Governor speaks candidly to local reporters
In a candid meeting held last Thursday with reporters and editors of local Rhode Island newspapers, Gov. Lincoln Chafee discussed issues surrounding the state including the budget, Twin River Casino, the LNG controversy, same-sex marriage and unemployment.
Along with the Jamestown Press, the governor spent nearly an hour fielding questions in his conference room at the State House with representatives from East Bay Newspapers, the Valley Breeze, South County Independent, North East Independent and the Cranston Herald.
The governor expressed his interest in making the meeting a monthly occurrence, so that smaller communities in Rhode Island can stay in the loop of what is going on at Capitol Hill.
Chafee began the gathering by discussing how he has settled down into his new position after his first couple of months, but still has a long road ahead of him. “It’s about the people you put in place,” he said, referring to his staff. He said a good team is the key to making the road to recovery as “smooth as can be.”
Possibly the state’s biggest problem is the $300 million budget deficit. Chafee used a sports analogy to describe his philosophy: “When the team is not doing well, you go back to the basics.”
“I want to make sure every penny is accounted for,” he added. “I’m an old-fashioned deficit hog.”
Although Chafee did discuss budget issues, the meeting took place four days before his scheduled budget recommendations, so some details weren’t available.
He did mention that “Rhode Island can do better.”
According to one of his staff members, unemployment dropped from 11.5 percent to 11.3 percent last month, although Chafee added, “Government doesn’t create jobs.”
While discussing Twin River Casino, the 24-hour gaming center in Lincoln , Chafee once again declared his opposition to making it a full-service casino. “I’m not a casino advocate,” Chaffee said. “I’m opposed to it.”
Unlike full-service casinos such as Foxwoods and Mohegan Sun, Twin River doesn’t have traditional gambling tables for games like poker, blackjack and roulette. Instead, gambling is done exclusively on machines.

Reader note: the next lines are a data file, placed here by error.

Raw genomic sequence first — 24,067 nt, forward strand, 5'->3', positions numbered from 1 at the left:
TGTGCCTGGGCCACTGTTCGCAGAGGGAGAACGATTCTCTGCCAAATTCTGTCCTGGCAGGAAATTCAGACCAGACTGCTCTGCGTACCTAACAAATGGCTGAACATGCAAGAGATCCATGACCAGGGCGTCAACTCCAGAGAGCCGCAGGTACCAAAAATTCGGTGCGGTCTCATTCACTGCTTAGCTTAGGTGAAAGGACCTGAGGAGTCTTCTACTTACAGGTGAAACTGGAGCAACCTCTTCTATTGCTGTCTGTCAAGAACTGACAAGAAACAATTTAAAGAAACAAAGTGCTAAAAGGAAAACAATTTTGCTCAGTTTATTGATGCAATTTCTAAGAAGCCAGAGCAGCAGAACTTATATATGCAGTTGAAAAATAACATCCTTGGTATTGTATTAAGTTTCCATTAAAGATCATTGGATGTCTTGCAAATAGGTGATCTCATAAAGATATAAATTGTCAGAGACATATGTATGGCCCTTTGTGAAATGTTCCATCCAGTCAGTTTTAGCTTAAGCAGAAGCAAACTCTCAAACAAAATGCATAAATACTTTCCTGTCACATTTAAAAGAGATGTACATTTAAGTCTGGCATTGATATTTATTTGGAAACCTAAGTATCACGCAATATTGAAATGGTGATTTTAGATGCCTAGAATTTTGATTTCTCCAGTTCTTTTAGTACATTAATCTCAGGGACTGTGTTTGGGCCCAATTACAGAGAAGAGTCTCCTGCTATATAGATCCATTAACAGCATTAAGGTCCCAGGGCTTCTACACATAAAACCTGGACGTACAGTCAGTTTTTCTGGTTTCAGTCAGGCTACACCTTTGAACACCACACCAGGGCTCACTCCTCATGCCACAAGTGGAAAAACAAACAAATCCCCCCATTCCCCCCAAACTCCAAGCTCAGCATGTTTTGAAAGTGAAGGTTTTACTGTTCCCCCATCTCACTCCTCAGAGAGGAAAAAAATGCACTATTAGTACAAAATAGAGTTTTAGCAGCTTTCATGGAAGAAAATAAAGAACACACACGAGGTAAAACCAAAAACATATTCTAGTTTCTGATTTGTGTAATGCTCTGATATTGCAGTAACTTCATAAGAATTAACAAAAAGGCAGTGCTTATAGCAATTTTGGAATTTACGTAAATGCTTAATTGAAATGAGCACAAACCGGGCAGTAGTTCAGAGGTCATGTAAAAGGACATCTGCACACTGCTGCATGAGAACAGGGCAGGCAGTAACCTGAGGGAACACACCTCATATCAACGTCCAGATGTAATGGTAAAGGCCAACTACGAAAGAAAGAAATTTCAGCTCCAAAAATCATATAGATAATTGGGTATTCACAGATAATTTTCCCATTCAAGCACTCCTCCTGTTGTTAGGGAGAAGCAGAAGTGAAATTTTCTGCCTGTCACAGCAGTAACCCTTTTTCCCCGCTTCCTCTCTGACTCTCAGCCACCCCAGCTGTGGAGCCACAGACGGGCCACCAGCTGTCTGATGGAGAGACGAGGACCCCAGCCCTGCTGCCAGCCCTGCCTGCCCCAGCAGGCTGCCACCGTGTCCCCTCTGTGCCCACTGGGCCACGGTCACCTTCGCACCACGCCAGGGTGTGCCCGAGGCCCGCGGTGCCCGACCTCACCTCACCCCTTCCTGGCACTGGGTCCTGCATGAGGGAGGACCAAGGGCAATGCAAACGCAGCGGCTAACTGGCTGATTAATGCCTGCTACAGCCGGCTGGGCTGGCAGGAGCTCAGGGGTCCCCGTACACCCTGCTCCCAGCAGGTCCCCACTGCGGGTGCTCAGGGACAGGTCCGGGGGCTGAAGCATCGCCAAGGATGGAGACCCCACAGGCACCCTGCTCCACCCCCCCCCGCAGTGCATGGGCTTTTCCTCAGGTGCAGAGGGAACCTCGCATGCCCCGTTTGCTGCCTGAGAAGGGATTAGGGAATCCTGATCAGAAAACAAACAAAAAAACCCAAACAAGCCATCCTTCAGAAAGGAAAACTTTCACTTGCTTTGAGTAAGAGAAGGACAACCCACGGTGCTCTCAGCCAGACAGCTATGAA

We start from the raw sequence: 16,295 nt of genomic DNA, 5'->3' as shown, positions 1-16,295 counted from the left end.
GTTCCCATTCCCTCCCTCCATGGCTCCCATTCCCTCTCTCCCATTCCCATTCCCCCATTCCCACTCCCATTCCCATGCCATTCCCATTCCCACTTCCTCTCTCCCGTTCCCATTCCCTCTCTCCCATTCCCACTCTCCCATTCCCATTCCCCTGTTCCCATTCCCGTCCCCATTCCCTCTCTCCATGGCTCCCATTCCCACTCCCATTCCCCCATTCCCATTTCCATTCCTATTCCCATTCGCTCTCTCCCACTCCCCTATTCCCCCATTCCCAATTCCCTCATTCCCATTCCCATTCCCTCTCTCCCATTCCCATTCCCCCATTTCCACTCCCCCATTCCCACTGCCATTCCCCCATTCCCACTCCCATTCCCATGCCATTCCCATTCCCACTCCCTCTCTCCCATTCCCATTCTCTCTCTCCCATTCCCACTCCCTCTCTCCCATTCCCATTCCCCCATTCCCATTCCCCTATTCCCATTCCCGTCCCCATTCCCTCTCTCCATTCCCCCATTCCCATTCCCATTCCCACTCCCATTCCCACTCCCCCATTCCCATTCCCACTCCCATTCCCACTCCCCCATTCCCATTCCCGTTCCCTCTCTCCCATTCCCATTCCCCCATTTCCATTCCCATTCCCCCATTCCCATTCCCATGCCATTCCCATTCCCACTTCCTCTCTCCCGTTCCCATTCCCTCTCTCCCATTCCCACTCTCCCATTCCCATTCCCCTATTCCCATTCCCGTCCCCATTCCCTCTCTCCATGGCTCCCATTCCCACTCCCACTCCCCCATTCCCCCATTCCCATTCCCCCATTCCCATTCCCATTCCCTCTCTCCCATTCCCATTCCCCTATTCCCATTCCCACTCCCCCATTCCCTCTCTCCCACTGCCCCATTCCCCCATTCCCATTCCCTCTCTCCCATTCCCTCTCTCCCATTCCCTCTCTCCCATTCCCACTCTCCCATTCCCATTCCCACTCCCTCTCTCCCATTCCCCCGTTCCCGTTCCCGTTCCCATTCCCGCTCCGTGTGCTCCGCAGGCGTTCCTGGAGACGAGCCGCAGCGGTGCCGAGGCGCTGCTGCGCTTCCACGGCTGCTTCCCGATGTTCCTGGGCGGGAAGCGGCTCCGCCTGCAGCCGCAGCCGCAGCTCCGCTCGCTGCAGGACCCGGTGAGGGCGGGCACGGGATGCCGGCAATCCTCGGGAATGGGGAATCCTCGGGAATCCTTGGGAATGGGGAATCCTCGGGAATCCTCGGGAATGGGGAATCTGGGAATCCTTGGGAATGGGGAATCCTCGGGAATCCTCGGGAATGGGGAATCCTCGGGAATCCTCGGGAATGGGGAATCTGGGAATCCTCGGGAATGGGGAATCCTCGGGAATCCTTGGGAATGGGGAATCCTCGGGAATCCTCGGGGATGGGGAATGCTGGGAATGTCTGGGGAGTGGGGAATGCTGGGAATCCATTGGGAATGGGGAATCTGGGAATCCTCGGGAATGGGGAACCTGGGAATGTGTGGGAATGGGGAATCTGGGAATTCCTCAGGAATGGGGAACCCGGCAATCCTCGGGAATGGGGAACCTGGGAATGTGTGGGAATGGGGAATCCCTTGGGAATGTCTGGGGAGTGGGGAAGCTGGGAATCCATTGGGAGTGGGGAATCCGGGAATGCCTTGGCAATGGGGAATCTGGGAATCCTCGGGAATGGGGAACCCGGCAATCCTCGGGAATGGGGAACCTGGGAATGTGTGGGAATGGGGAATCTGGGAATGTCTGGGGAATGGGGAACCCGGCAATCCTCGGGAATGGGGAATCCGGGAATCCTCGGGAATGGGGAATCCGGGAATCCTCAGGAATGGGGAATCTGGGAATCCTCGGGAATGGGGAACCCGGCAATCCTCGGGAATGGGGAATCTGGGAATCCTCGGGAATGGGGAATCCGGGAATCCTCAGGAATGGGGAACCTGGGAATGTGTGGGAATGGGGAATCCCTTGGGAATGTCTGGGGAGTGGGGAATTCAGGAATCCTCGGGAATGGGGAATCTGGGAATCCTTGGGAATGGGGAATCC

“There are slot machines as far as the eye can see,” Chafee said. “That’s [already] a casino, which is my point.”
Although Chafee has made his position clear in the fight against Weaver’s Cove Energy, a Hessowned company that plans on building an LNG terminal in Mt. Hope Bay in Fall River, Mass., he also said that the prospect of LNG as a whole is important. “It’s abundant and burns cleanly,” he said.
Although the governor said that he didn’t attend the second Congress of Councils, which was held in Fall River on Feb. 16, because he said his office didn’t receive the invitation, he was in attendance for the first congress, which was held in Jamestown in September.
Chafee also defended his stance on gay marriage. The governor took some heat from conservatives and religious leaders after he made same-sex marriage one of his first major priorities after taking office. Chafee even addressed the issue during his inauguration speech. “I’m going to continue to be an advocate,” he said, “because I think it’s important.”
Chafee said that the majority of responses have been in opposition, but said that that is because people who are against an issue are usually more vocal than people in support of it. “It’s like FOX news, “ he said. “They tend to be noisier.”
In response to the state’s education, Chafee continues to be a proponent towards it. “Education is always a priority,” he said, “just as it has been my entire career.”